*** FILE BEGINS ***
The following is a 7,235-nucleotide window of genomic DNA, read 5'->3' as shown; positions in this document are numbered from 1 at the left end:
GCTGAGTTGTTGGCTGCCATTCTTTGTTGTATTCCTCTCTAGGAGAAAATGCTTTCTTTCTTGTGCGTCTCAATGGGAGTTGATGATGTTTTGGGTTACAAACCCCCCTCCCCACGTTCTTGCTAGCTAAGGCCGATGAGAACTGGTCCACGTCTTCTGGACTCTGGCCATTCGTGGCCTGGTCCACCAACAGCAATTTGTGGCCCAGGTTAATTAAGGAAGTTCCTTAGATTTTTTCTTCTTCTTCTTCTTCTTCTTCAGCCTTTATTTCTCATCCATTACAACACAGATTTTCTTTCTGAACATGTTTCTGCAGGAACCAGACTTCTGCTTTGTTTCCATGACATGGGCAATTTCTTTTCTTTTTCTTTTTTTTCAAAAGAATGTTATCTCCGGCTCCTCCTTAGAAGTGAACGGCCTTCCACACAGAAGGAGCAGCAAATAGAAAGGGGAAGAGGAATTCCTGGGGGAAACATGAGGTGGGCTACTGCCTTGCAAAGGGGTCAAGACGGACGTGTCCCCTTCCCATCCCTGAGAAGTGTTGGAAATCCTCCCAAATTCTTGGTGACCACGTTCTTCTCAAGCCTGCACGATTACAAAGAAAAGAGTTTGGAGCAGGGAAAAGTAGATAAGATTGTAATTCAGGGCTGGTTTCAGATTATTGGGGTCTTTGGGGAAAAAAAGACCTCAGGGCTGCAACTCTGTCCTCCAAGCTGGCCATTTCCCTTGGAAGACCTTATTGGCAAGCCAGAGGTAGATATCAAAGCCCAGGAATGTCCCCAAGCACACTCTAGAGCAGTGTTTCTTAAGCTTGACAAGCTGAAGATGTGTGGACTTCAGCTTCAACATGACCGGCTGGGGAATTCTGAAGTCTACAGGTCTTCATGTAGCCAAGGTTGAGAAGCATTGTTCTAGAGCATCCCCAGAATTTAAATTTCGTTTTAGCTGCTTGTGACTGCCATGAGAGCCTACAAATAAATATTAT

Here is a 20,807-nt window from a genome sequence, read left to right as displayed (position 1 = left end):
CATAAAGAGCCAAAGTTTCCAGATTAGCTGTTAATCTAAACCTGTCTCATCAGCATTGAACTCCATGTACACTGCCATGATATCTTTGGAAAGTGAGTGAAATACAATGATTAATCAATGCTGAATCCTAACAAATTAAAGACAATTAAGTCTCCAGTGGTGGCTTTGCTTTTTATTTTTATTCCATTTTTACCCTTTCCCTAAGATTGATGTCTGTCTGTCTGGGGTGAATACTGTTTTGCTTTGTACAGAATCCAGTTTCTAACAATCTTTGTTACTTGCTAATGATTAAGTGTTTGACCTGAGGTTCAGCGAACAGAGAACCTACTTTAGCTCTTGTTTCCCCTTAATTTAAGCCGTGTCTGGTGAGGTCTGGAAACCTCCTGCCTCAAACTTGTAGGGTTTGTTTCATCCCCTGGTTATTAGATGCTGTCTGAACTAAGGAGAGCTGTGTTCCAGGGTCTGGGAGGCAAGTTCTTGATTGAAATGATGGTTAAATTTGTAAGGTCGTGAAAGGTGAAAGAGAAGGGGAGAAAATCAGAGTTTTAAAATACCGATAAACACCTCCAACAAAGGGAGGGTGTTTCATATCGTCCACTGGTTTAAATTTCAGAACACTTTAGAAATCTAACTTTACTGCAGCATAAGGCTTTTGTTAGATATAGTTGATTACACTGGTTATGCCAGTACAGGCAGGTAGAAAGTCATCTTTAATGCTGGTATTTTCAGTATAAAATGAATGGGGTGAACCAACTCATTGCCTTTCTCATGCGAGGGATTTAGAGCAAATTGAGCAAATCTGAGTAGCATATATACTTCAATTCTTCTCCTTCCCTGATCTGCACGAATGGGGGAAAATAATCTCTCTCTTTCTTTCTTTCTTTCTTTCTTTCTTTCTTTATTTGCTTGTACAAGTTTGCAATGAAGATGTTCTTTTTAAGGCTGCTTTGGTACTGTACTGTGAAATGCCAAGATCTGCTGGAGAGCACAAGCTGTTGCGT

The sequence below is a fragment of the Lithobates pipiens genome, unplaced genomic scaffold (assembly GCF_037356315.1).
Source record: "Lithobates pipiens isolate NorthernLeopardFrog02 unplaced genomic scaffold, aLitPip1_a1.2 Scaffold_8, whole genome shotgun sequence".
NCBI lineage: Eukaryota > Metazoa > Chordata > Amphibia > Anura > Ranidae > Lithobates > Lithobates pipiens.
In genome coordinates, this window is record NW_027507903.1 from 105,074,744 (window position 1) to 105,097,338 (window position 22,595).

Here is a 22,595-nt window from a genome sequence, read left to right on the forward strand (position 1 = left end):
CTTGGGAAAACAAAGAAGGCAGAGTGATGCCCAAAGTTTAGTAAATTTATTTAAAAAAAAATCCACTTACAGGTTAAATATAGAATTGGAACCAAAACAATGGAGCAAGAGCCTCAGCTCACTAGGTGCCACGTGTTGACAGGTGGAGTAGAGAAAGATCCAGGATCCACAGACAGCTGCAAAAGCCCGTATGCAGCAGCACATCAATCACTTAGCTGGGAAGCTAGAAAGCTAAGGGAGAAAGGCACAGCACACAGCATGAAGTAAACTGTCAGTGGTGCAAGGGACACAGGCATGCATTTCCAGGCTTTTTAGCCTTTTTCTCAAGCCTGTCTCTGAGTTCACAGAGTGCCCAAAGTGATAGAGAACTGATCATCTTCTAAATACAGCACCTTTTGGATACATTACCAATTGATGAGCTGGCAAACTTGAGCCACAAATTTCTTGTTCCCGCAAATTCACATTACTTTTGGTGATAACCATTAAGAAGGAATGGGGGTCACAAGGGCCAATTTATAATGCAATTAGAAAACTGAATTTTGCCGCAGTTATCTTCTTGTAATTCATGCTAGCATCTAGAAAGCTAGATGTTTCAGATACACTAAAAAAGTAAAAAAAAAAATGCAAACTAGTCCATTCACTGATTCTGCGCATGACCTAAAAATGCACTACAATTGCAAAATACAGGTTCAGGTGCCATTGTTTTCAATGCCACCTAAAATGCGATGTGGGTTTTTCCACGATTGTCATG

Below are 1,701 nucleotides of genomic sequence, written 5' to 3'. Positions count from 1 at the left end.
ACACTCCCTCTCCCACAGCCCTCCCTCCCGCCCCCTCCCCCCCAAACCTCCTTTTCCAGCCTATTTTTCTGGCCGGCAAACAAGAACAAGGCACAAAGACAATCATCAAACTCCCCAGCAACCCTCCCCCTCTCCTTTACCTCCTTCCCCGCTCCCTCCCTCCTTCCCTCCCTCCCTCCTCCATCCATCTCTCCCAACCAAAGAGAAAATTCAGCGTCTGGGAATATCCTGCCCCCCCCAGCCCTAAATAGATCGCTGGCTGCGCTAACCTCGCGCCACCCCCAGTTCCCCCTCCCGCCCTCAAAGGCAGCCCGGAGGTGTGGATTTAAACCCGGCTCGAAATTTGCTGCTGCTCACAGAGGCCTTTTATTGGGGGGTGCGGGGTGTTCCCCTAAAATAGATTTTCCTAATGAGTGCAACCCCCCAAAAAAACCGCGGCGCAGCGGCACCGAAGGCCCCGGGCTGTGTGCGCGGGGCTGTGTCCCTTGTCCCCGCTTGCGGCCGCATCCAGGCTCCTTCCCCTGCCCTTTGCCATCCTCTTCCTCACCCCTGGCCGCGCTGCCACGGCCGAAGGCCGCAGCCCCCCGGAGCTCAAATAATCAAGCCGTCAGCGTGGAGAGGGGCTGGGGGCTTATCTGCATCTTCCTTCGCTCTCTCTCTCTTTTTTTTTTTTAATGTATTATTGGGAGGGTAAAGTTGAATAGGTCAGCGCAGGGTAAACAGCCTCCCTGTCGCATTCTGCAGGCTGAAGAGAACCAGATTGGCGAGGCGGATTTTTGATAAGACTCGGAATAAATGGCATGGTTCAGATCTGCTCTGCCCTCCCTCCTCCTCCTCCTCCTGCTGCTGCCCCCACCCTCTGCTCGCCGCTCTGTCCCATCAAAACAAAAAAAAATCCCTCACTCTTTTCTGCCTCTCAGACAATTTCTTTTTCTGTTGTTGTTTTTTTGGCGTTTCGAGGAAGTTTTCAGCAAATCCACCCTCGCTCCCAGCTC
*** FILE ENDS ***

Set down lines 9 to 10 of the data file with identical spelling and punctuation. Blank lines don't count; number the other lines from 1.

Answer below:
Here is a 22,595-nt window from a genome sequence, read left to right on the forward strand (position 1 = left end):
CTTGGGAAAACAAAGAAGGCAGAGTGATGCCCAAAGTTTAGTAAATTTATTTAAAAAAAAATCCACTTACAGGTTAAATATAGAATTGGAACCAAAACAATGGAGCAAGAGCCTCAGCTCACTAGGTGCCACGTGTTGACAGGTGGAGTAGAGAAAGATCCAGGATCCACAGACAGCTGCAAAAGCCCGTATGCAGCAGCACATCAATCACTTAGCTGGGAAGCTAGAAAGCTAAGGGAGAAAGGCACAGCACACAGCATGAAGTAAACTGTCAGTGGTGCAAGGGACACAGGCATGCATTTCCAGGCTTTTTAGCCTTTTTCTCAAGCCTGTCTCTGAGTTCACAGAGTGCCCAAAGTGATAGAGAACTGATCATCTTCTAAATACAGCACCTTTTGGATACATTACCAATTGATGAGCTGGCAAACTTGAGCCACAAATTTCTTGTTCCCGCAAATTCACATTACTTTTGGTGATAACCATTAAGAAGGAATGGGGGTCACAAGGGCCAATTTATAATGCAATTAGAAAACTGAATTTTGCCGCAGTTATCTTCTTGTAATTCATGCTAGCATCTAGAAAGCTAGATGTTTCAGATACACTAAAAAAGTAAAAAAAAAAATGCAAACTAGTCCATTCACTGATTCTGCGCATGACCTAAAAATGCACTACAATTGCAAAATACAGGTTCAGGTGCCATTGTTTTCAATGCCACCTAAAATGCGATGTGGGTTTTTCCACGATTGTCATG